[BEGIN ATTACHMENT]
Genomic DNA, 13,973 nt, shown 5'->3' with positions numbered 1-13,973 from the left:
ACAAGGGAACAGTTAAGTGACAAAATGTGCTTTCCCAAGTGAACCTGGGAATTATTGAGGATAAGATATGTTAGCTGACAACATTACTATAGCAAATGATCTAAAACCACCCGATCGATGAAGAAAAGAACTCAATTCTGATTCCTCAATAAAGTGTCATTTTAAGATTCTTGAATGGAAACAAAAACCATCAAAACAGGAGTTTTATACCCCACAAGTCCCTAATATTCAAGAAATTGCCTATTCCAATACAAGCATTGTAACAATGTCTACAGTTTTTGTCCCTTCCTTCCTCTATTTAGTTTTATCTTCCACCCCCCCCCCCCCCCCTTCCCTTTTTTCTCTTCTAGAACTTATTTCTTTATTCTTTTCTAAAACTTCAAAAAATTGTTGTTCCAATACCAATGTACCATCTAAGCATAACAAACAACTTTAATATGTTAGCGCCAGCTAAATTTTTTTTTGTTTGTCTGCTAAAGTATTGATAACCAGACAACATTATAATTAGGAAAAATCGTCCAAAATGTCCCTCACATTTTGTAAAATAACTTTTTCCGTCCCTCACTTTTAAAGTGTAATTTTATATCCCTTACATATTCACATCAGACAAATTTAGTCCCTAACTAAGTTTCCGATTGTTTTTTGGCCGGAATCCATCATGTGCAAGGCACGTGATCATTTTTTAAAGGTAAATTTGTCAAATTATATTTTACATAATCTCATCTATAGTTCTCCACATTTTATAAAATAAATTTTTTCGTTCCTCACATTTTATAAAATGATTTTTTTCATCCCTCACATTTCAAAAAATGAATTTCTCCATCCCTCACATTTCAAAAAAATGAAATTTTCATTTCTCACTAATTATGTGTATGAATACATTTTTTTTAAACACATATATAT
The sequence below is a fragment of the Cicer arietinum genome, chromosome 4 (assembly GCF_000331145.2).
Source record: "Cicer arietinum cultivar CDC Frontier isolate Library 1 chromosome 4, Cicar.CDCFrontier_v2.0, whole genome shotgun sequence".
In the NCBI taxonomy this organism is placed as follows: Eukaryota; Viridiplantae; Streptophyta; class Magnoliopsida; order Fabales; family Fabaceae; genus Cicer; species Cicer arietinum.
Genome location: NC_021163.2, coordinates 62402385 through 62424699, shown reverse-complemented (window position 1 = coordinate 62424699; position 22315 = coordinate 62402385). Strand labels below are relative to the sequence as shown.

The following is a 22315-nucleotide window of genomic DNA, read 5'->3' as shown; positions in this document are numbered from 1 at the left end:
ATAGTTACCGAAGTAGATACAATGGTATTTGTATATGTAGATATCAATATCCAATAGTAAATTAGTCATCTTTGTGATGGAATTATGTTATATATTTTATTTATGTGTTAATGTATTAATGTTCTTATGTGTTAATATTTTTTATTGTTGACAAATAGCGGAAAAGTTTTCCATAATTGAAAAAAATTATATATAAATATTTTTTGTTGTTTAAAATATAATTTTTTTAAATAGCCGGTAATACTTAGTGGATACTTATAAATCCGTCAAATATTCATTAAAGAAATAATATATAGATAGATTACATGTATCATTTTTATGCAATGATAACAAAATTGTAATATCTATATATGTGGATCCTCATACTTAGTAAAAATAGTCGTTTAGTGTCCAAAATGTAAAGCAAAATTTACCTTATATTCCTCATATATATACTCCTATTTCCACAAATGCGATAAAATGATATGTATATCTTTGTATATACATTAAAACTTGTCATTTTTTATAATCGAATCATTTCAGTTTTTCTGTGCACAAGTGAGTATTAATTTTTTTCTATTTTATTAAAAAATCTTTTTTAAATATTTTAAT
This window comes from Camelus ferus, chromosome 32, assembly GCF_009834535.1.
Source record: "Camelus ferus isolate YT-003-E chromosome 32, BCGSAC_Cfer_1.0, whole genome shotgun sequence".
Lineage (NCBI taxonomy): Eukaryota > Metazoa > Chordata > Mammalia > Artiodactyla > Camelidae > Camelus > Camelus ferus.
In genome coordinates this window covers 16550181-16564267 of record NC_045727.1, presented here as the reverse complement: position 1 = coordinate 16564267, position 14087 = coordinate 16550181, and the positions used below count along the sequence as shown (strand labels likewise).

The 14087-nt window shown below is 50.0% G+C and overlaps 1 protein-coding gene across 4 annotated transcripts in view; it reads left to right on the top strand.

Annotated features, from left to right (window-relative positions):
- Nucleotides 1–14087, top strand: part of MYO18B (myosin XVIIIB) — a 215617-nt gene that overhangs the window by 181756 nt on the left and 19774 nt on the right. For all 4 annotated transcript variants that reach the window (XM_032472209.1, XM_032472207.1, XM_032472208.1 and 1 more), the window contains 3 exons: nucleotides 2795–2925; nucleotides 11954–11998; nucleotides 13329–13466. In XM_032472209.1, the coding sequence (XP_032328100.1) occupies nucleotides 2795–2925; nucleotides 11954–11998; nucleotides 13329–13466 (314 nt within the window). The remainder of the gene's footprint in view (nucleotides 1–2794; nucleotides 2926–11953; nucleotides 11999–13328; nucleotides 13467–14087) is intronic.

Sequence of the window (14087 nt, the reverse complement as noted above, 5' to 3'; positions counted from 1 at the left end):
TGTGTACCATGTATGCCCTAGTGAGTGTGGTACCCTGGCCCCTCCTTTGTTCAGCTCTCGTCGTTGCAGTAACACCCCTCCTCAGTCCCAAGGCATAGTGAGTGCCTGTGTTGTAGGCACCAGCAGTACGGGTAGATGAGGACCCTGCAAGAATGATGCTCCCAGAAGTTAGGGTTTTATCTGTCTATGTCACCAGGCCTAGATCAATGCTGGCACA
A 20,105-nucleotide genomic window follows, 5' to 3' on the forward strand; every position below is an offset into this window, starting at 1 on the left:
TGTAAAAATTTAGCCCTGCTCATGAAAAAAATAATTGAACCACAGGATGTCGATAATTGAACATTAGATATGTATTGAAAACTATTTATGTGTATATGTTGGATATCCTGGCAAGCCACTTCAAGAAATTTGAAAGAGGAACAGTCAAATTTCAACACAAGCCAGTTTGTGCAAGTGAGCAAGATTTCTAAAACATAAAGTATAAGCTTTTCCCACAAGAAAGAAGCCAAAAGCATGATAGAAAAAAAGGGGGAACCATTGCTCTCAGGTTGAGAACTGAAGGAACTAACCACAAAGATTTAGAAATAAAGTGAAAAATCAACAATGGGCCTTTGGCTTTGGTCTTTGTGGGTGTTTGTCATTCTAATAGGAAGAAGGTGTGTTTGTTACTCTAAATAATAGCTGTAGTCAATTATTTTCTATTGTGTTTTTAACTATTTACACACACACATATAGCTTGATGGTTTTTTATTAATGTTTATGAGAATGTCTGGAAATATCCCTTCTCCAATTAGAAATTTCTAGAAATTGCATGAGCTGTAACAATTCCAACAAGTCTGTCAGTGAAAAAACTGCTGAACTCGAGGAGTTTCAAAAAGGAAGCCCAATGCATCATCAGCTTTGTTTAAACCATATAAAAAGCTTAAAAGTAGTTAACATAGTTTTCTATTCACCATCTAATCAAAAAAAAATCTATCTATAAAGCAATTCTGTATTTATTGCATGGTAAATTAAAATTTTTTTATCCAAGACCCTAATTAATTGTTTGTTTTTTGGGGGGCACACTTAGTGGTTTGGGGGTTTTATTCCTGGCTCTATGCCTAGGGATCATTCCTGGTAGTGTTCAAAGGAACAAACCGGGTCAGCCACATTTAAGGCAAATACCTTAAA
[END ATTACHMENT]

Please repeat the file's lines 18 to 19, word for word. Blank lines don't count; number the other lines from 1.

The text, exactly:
A 20,105-nucleotide genomic window follows, 5' to 3' on the forward strand; every position below is an offset into this window, starting at 1 on the left:
TGTAAAAATTTAGCCCTGCTCATGAAAAAAATAATTGAACCACAGGATGTCGATAATTGAACATTAGATATGTATTGAAAACTATTTATGTGTATATGTTGGATATCCTGGCAAGCCACTTCAAGAAATTTGAAAGAGGAACAGTCAAATTTCAACACAAGCCAGTTTGTGCAAGTGAGCAAGATTTCTAAAACATAAAGTATAAGCTTTTCCCACAAGAAAGAAGCCAAAAGCATGATAGAAAAAAAGGGGGAACCATTGCTCTCAGGTTGAGAACTGAAGGAACTAACCACAAAGATTTAGAAATAAAGTGAAAAATCAACAATGGGCCTTTGGCTTTGGTCTTTGTGGGTGTTTGTCATTCTAATAGGAAGAAGGTGTGTTTGTTACTCTAAATAATAGCTGTAGTCAATTATTTTCTATTGTGTTTTTAACTATTTACACACACACATATAGCTTGATGGTTTTTTATTAATGTTTATGAGAATGTCTGGAAATATCCCTTCTCCAATTAGAAATTTCTAGAAATTGCATGAGCTGTAACAATTCCAACAAGTCTGTCAGTGAAAAAACTGCTGAACTCGAGGAGTTTCAAAAAGGAAGCCCAATGCATCATCAGCTTTGTTTAAACCATATAAAAAGCTTAAAAGTAGTTAACATAGTTTTCTATTCACCATCTAATCAAAAAAAAATCTATCTATAAAGCAATTCTGTATTTATTGCATGGTAAATTAAAATTTTTTTATCCAAGACCCTAATTAATTGTTTGTTTTTTGGGGGGCACACTTAGTGGTTTGGGGGTTTTATTCCTGGCTCTATGCCTAGGGATCATTCCTGGTAGTGTTCAAAGGAACAAACCGGGTCAGCCACATTTAAGGCAAATACCTTAAA